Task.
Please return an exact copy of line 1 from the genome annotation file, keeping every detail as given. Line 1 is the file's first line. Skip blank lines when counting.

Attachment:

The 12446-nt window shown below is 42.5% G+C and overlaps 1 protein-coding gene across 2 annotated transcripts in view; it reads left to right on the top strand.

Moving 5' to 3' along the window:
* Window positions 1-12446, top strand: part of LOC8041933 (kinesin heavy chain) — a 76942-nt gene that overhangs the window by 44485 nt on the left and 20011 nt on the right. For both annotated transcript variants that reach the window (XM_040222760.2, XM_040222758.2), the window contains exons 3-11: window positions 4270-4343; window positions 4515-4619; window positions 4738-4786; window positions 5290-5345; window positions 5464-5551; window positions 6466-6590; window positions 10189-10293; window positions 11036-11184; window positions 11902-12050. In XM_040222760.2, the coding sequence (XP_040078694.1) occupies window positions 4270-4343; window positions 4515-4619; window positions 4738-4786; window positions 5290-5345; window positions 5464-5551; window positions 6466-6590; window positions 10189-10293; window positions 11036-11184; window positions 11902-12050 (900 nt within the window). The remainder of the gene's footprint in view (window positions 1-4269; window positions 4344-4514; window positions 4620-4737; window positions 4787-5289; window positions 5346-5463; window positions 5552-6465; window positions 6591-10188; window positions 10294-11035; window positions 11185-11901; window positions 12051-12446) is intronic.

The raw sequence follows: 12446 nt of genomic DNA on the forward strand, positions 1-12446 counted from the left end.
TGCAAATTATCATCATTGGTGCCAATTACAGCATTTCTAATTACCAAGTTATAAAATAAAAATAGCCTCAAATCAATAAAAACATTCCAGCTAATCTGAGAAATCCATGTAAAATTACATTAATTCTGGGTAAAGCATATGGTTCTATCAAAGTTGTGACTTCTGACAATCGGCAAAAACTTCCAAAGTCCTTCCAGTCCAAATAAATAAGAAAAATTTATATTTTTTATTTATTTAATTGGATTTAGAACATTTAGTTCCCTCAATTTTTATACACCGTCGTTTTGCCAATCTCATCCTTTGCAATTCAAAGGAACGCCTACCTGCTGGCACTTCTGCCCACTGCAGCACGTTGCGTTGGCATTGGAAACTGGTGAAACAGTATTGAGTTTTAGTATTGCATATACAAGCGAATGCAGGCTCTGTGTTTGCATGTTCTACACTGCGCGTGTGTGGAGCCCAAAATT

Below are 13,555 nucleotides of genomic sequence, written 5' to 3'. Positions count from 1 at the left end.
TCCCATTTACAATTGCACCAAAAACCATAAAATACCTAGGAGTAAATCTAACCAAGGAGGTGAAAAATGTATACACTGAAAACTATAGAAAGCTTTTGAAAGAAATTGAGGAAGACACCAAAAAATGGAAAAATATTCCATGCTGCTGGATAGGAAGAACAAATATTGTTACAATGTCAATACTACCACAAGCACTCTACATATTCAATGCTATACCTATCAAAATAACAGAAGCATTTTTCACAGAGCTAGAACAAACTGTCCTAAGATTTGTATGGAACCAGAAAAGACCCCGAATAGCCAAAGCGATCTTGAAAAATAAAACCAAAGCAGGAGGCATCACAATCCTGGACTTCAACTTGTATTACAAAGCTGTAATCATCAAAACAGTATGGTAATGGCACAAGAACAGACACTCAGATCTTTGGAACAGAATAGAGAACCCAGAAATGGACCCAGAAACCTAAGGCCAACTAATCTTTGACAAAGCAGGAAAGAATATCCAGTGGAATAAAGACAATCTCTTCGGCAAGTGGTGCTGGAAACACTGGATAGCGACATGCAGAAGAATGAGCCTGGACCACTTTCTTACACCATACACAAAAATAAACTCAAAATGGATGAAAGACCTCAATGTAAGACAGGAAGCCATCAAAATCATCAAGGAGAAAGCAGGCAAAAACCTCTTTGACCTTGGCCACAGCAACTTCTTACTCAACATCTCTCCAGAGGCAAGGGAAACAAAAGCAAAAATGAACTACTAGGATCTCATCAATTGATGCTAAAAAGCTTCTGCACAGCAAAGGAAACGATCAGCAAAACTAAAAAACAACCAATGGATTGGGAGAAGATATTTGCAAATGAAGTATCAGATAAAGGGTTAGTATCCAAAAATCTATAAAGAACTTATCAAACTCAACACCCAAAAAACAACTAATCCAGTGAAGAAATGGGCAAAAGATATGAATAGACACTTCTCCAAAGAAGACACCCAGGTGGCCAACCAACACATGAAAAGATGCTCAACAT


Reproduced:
The 12446-nt window shown below is 42.5% G+C and overlaps 1 protein-coding gene across 2 annotated transcripts in view; it reads left to right on the top strand.